Adoration: I've tried to go to Eucharistic Adoration daily, spending a holy hour with the Lord, but that's a bit overwhelming (although it was very nice and very rewarding). I don't want to abandon it completely, so I thought I'd adore the Lord one day a week regularly (but not limited to once a week; I can go as the desire arises). I've always thought it was filling to go to Adoration on Thursdays, keeping with the ancient Church's tradition of seeing Sundays as "Little Easters", Wednesdays as "Little Spy Wednesdays", and Fridays as "Little Good Fridays". I just think Thursdays can be seen as "Little Holy Thursdays", and so I think often of our Lord's question, "So, could you not watch with me one hour?" I want to, I really do. So, I'll try to keep the habit of Adoration every Thursday whenever possible.
Daily Mass: I still want to go to daily Mass. There are several options that work within my schedule: 6:30am, 12:15pm, or 7pm. I went to daily Mass for about a week, committed mortal sin, and then said, "Why bother?" and got out of the habit. I need to stop dispairing in those situations and keep going to Mass - it's important.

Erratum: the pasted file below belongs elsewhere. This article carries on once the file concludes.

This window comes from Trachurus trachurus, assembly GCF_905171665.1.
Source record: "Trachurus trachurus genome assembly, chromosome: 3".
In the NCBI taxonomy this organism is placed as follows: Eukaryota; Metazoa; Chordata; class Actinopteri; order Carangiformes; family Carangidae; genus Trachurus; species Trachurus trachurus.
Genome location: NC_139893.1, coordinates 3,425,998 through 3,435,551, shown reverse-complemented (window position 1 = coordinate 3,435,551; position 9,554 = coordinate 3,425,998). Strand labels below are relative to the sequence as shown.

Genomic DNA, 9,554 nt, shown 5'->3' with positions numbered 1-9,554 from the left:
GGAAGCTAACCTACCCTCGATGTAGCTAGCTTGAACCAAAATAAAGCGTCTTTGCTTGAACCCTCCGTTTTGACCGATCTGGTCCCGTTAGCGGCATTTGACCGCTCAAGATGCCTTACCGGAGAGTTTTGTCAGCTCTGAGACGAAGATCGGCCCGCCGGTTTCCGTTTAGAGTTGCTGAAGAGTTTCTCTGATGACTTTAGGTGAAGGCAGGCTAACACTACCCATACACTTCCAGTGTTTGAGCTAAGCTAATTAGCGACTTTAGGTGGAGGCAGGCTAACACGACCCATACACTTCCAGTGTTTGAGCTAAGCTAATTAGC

Daily Scripture reading: Catholics have a horrible (and sometimes true) reputation for being ignorant of Scripture; and, as St. Jerome wrote in the 300s, "Ignorance of Scripture is ignorance of Christ." I fear that I have let my love and knowledge of Scripture start to wane over the years; when I was in my late teens and early 20s, often "un-churched", I was still reading the Bible almost daily, even if it was just a chapter. I need to get back to that. Father Larry Richards has said often in his books and on the radio, "No Bible, no breakfast; no Bible, no bed." In other words, reading the Scriptures should be the first and last things we do every single day. So, that's what I'm doing now, starting today. My next subject will touch on daily prayers, so I'll explain things more there, but what I'll mention here is that at least temporarily I have switched from praying the Book of Divine Worship (using the 1928 Book of Common Prayer) and instead pray (or at least attempt to pray) the 1962 Roman Breviary. In doing so, I've lost a lot of the wonderful Scripture readings that I had daily thanks to the Book of Divine Worship; so, I've decided that I will continue to print out the Scripture readings for the day according to the table in the Book of Divine Worship and then I can read those passages in the morning and evening so that I can continue enjoying the Scriptures and follow Father Richards' adage of "No Bible, no breakfast; no Bible, no bed."